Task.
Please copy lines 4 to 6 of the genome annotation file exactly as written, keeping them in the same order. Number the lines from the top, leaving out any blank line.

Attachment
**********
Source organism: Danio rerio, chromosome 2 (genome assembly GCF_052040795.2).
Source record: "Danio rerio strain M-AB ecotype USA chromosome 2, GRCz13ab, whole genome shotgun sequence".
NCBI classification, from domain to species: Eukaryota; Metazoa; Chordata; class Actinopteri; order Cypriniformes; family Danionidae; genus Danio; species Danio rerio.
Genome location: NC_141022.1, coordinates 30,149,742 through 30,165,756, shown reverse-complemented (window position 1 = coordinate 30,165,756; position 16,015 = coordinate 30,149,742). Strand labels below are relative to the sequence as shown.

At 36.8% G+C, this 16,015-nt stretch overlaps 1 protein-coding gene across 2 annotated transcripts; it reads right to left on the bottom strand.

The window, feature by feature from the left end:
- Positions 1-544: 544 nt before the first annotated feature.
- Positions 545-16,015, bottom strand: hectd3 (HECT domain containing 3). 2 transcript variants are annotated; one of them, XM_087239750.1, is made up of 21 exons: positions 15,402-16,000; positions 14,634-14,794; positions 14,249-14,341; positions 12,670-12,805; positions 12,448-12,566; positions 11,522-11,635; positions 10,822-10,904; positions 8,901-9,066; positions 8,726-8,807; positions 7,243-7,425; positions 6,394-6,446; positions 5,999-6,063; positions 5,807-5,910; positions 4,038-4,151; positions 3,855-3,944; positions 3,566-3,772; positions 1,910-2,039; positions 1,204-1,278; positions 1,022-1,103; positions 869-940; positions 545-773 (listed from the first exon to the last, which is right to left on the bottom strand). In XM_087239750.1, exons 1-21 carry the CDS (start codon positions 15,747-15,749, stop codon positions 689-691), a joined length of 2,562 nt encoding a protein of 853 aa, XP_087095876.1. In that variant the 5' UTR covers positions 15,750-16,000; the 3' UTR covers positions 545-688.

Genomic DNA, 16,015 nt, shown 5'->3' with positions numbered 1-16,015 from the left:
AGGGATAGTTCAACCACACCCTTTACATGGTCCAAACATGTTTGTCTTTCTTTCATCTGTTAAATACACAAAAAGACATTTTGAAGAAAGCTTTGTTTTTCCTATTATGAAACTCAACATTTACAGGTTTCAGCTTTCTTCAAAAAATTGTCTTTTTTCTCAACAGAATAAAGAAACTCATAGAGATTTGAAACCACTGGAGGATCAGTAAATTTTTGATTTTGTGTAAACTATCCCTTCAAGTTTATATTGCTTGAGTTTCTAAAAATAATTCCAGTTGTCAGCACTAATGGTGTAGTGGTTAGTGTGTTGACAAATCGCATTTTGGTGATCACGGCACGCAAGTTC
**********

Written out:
Genome location: NC_141022.1, coordinates 30,149,742 through 30,165,756, shown reverse-complemented (window position 1 = coordinate 30,165,756; position 16,015 = coordinate 30,149,742). Strand labels below are relative to the sequence as shown.

At 36.8% G+C, this 16,015-nt stretch overlaps 1 protein-coding gene across 2 annotated transcripts; it reads right to left on the bottom strand.

The window, feature by feature from the left end: